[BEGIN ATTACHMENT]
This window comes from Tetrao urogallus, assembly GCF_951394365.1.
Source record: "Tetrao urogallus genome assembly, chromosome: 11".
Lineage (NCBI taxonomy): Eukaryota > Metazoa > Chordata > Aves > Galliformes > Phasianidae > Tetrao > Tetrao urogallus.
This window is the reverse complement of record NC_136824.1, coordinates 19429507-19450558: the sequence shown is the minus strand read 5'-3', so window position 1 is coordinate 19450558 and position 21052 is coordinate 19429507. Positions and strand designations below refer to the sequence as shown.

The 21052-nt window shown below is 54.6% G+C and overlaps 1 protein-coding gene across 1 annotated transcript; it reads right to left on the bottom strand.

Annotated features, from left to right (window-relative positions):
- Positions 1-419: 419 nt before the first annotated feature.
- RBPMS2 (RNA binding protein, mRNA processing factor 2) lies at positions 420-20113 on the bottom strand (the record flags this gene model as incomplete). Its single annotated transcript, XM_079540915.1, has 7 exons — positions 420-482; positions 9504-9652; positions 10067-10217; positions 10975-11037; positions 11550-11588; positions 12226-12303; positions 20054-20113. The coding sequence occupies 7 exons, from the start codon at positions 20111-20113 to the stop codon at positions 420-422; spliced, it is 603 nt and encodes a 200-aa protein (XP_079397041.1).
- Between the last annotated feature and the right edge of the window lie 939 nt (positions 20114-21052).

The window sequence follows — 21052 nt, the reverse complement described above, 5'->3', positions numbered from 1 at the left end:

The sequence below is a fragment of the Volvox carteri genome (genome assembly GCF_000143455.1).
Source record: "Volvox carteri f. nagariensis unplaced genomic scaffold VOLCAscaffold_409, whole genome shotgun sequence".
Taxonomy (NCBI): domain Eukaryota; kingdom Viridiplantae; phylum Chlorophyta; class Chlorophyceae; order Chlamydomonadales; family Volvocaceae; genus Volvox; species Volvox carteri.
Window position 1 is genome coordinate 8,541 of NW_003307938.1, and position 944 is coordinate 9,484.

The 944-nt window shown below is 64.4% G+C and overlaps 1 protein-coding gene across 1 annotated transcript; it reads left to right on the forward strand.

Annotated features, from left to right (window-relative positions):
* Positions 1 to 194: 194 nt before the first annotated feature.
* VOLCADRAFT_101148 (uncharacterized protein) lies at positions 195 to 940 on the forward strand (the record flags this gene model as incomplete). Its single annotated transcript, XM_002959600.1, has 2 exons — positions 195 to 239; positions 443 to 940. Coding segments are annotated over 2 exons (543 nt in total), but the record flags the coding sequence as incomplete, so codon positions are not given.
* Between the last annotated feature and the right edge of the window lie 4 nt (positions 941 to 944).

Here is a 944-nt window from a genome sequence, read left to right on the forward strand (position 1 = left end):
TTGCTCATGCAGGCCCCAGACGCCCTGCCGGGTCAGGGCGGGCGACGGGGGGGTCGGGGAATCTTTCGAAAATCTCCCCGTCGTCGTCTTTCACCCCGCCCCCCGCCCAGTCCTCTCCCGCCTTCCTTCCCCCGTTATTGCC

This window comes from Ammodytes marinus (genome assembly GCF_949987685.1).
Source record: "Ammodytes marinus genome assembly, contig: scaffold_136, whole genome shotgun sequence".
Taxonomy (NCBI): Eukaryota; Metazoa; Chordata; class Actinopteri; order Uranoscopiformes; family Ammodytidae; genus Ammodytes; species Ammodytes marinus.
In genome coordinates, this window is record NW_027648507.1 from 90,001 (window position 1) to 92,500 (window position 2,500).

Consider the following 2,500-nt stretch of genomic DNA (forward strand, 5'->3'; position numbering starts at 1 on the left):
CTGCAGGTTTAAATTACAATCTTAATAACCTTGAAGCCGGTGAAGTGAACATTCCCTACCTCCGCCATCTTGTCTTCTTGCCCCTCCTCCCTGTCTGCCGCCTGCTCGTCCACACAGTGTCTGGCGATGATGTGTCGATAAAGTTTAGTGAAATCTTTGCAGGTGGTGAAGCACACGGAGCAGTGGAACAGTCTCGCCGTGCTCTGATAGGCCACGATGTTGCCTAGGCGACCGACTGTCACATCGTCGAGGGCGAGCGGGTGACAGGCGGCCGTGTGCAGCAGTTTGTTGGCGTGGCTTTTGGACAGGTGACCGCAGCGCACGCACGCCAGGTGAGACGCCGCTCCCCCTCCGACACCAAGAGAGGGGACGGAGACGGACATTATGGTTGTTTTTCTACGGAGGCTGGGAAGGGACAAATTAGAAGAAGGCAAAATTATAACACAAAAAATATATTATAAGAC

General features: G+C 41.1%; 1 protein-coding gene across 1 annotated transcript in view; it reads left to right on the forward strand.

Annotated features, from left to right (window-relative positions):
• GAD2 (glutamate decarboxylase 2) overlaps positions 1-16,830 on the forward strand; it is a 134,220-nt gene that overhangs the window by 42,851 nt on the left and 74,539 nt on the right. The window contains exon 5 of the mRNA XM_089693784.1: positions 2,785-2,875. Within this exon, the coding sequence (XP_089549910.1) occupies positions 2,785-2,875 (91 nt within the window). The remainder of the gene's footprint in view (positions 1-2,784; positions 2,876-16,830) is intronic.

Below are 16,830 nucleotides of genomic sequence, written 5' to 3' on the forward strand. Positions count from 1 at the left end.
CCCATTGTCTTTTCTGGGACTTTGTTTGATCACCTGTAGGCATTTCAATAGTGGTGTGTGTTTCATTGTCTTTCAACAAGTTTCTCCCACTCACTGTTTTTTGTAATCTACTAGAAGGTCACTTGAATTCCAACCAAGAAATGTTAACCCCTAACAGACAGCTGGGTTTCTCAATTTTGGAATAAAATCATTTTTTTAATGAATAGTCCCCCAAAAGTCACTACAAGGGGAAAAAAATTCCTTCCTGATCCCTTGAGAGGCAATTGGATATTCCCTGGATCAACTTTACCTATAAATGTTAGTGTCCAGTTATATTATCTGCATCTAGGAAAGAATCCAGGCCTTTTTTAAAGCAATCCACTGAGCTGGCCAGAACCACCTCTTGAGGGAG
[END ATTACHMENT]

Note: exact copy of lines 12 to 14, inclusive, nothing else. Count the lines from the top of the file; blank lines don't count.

Source record: "Volvox carteri f. nagariensis unplaced genomic scaffold VOLCAscaffold_409, whole genome shotgun sequence".
Taxonomy (NCBI): domain Eukaryota; kingdom Viridiplantae; phylum Chlorophyta; class Chlorophyceae; order Chlamydomonadales; family Volvocaceae; genus Volvox; species Volvox carteri.
Window position 1 is genome coordinate 8,541 of NW_003307938.1, and position 944 is coordinate 9,484.